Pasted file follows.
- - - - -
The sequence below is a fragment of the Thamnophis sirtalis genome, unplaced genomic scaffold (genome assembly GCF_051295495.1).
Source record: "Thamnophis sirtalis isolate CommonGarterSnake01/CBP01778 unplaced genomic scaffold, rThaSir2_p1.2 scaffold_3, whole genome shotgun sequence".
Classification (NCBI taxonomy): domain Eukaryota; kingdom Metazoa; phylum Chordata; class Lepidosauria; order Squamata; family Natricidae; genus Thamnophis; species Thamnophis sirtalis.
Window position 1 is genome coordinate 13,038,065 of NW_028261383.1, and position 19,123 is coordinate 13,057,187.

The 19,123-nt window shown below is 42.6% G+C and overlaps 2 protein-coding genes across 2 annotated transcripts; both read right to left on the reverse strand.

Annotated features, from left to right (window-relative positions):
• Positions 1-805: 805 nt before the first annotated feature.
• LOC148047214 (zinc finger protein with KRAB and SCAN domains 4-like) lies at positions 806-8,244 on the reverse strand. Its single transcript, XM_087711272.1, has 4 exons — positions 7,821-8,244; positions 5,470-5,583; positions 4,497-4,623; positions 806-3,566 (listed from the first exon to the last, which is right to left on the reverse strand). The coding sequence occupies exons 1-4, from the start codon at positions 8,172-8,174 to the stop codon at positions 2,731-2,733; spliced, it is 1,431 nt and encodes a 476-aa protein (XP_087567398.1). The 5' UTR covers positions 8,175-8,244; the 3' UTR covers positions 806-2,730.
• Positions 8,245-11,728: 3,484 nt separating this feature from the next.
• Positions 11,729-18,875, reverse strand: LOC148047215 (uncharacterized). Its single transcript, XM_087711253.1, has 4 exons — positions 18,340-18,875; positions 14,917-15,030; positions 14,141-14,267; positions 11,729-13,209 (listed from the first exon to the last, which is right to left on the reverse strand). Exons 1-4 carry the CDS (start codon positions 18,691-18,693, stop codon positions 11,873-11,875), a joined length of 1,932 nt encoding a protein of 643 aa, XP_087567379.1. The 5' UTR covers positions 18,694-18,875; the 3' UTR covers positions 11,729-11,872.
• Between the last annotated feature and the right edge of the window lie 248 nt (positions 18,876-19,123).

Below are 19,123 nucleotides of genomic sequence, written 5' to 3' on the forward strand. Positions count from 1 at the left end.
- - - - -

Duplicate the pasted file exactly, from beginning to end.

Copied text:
The sequence below is a fragment of the Thamnophis sirtalis genome, unplaced genomic scaffold (genome assembly GCF_051295495.1).
Source record: "Thamnophis sirtalis isolate CommonGarterSnake01/CBP01778 unplaced genomic scaffold, rThaSir2_p1.2 scaffold_3, whole genome shotgun sequence".
Classification (NCBI taxonomy): domain Eukaryota; kingdom Metazoa; phylum Chordata; class Lepidosauria; order Squamata; family Natricidae; genus Thamnophis; species Thamnophis sirtalis.
Window position 1 is genome coordinate 13,038,065 of NW_028261383.1, and position 19,123 is coordinate 13,057,187.

The 19,123-nt window shown below is 42.6% G+C and overlaps 2 protein-coding genes across 2 annotated transcripts; both read right to left on the reverse strand.

Annotated features, from left to right (window-relative positions):
• Positions 1-805: 805 nt before the first annotated feature.
• LOC148047214 (zinc finger protein with KRAB and SCAN domains 4-like) lies at positions 806-8,244 on the reverse strand. Its single transcript, XM_087711272.1, has 4 exons — positions 7,821-8,244; positions 5,470-5,583; positions 4,497-4,623; positions 806-3,566 (listed from the first exon to the last, which is right to left on the reverse strand). The coding sequence occupies exons 1-4, from the start codon at positions 8,172-8,174 to the stop codon at positions 2,731-2,733; spliced, it is 1,431 nt and encodes a 476-aa protein (XP_087567398.1). The 5' UTR covers positions 8,175-8,244; the 3' UTR covers positions 806-2,730.
• Positions 8,245-11,728: 3,484 nt separating this feature from the next.
• Positions 11,729-18,875, reverse strand: LOC148047215 (uncharacterized). Its single transcript, XM_087711253.1, has 4 exons — positions 18,340-18,875; positions 14,917-15,030; positions 14,141-14,267; positions 11,729-13,209 (listed from the first exon to the last, which is right to left on the reverse strand). Exons 1-4 carry the CDS (start codon positions 18,691-18,693, stop codon positions 11,873-11,875), a joined length of 1,932 nt encoding a protein of 643 aa, XP_087567379.1. The 5' UTR covers positions 18,694-18,875; the 3' UTR covers positions 11,729-11,872.
• Between the last annotated feature and the right edge of the window lie 248 nt (positions 18,876-19,123).

Below are 19,123 nucleotides of genomic sequence, written 5' to 3' on the forward strand. Positions count from 1 at the left end.